NK-Cell-Mediated Killing of Reactivated HIV-1-Infected Cells
Primary HIV-1-infected CD4+ T cells (targets) reactivated with 1 μM PRO or 10 nM BRY or nt were collected 54 h post-stimulation and further cultivated for 18 h in the same treatment conditions (nt, PRO, or BRY) either alone or together with NK cells (effectors) purified from a cryopreserved aliquot of PBMCs of the same donor at an E:T ratio of 1:1. Prior to incubation with targets, NK were treated with saturating amounts of anti-NKG2D blocking antibody (1 µg/106 cells) or control IgG1 for 15 min. Cells in the co-culture were then fixed/permeabilized and stained for p24 and CD3. Finally, 7,000 target cells (gated as CD3+) were acquired by FACS. The percent NK-cell-mediated killing of p24+ cells was calculated with the following formula: 100 × (% p24+ cells in targets − % p24+ cells in targets with effectors)/(% p24+ cells in targets).
All experiments have been performed independently at least three times. GraphPad Prism 6.0 software was used to perform all statistical analyses. A value of P < 0.05 was considered statistically significant.
PRO and BRY Activate NK Cells Affecting Their Phenotype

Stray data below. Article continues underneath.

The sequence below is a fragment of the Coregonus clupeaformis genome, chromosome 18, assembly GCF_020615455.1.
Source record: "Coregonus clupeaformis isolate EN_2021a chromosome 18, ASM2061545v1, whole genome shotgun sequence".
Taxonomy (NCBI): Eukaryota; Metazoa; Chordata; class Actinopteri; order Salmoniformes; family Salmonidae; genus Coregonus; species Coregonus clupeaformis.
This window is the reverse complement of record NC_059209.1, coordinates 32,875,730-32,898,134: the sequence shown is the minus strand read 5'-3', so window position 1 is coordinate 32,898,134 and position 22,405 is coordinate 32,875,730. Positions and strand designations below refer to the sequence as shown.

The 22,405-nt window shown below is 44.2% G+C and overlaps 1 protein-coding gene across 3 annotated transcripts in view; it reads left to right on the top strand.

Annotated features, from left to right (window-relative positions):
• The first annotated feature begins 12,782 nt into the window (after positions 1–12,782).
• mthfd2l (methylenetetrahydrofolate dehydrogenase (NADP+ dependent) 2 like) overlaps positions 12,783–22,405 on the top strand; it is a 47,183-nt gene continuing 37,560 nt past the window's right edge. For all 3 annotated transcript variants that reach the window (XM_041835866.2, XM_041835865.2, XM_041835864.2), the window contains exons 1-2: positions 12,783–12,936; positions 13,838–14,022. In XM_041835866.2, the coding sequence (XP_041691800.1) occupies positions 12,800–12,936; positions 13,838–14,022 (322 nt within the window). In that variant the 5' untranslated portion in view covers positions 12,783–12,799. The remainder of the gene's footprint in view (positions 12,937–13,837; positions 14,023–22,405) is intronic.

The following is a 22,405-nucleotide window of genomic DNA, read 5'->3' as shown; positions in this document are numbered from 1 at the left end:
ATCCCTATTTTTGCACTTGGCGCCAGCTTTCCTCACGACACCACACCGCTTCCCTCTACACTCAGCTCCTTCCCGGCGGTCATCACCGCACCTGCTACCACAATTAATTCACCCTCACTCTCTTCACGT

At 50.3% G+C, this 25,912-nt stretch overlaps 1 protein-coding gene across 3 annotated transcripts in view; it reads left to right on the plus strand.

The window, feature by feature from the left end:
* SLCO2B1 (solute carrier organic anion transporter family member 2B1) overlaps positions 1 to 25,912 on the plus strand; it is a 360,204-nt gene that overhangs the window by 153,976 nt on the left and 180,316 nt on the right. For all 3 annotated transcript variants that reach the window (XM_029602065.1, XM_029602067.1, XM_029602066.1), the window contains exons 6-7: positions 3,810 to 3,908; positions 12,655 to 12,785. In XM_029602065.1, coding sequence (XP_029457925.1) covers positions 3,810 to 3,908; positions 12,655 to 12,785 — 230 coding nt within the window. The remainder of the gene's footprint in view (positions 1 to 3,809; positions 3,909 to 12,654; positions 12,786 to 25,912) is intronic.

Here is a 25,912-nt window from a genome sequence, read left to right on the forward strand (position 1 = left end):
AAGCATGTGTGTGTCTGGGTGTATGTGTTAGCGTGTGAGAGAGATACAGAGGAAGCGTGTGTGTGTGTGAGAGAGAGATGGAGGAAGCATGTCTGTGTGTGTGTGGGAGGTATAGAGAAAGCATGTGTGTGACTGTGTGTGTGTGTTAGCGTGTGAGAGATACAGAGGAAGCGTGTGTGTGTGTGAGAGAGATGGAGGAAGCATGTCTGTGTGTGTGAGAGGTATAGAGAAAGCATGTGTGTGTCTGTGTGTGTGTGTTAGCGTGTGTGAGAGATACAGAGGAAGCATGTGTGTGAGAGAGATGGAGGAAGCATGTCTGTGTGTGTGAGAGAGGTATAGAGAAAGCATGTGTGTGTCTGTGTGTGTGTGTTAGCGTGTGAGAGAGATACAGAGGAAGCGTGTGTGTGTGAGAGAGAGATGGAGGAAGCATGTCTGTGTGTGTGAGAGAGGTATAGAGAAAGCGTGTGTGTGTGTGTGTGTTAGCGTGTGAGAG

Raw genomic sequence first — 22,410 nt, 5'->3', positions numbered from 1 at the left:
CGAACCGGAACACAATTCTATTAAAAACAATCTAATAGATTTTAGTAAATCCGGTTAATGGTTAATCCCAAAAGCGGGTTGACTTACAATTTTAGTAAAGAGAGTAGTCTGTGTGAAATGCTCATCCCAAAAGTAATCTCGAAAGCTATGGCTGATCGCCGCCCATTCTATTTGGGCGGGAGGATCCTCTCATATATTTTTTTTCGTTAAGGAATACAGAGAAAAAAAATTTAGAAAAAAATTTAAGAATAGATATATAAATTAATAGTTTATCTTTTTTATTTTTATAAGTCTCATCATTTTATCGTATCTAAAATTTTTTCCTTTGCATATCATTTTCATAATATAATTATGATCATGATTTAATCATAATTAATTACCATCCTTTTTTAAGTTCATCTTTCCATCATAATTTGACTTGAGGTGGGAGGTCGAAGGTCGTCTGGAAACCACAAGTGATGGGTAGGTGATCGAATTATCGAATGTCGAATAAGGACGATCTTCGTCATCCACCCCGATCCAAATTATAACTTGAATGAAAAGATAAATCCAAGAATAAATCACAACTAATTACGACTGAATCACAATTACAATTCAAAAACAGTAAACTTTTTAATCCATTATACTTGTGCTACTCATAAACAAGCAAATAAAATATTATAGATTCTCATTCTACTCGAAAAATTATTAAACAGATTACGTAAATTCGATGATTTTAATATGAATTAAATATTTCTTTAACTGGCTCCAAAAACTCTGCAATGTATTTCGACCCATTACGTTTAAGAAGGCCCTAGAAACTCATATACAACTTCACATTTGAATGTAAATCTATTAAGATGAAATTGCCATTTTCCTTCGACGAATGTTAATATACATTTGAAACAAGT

Primary NK cells were isolated from PBMCs of healthy donors by negative selection with an average purity of 92 ± 2% (mean ± SD) calculated as percentage of CD3−CD56+CD16+/− cells by FACS analysis (Figure 1A), and cultivated for 18, 46, and 76 h in the presence of PRO or BRY at concentrations that effectively reverted HIV-1 latency in in vitro models (1 and 10 µM PRO, 5 and 10 nM BRY) (10, 46–48), or without drugs (nt). In all conditions, the viability of NK cells was not significantly affected (Figure 1B), thus we decided to use for most experiments in this study the lowest dose (1 µM) of PRO for which toxicity is not known, and the 10 nM concentration of BRY that is required for ex vivo latent HIV-1 reactivation (9, 11). First, we evaluated the cell-surface expression of CD69 and CD107 markers of cell activation and degranulation, respectively, after 3, 6, and 18 h of culture in the presence of PRO, BRY, or a physiologic stimulation, i.e., 12.5 ng/ml of IL-15. As shown in Figures 1C,D, both drugs induced NK cell activation more rapidly (i.e., clearly detectable after 3 h) and to a much higher extent, especially PRO, if compared with IL-15 in terms of frequency of CD69+ cells (9 ± 4, 94 ± 3, 85 ± 0.1, and 42 ± 11% after 18 h in nt, PRO, BRY, and IL-15 cultures, respectively; n = 4, mean ± SEM). In addition, the basal percentage of CD107a+ cells that underwent degranulation in nt cultures did not increase in the presence of IL-15 (17 ± 4 vs 12 ± 4% at 18 h), but was rapidly and potently enhanced by the addition of PRO and BRY, the former having the strongest effect (76 ± 9 and 61 ± 8%, respectively, at 18 h). Moreover, by measuring after 18 h the cell-surface expression of various NK-cell-activating receptors, we found that both PRO and BRY shared the capacity of IL-15 to upmodulate NKG2D and NKp44 in terms of frequency of expressing cells as well as receptor MFI, while none of the treatments changed basal expression of DNAM-1, NKp46, and NKp30 (Figure 1E). On the other hand, exposure to PRO or BRY resulted in a drastic reduction of CD16 (FcγRIIIa) receptor levels both as % CD16+ cells (22 ± 11 and 30 ± 9, respectively, vs 73 ± 6% in nt cells; n = 8) and CD16 MFI (93 ± 41 and 145 ± 69, respectively, vs 517 ± 129% in nt cells), while IL-15 had no effect (Figure 1E). Downregulation of CD16 by PRO or BRY was also monitored at various time points (from 3 to 76 h of treatment), showing that the effect of the drugs was very rapid, starting at 3 h in parallel with CD69 and CD107 upregulation and reaching a maximum between 6 and 18 h (Figure 1F). At later time points, the cell-surface expression of CD16 was progressively reconstituted and completely resumed at 76 h (Figure 1F). Overall, results indicate that PRO or BRY induce activation of NK cells more potently than IL-15 resulting in rapid degranulation and loss of CD16 expression. In addition, PRO or BRY increased expression of NKG2D and NKp44 activating receptors similar to IL-15.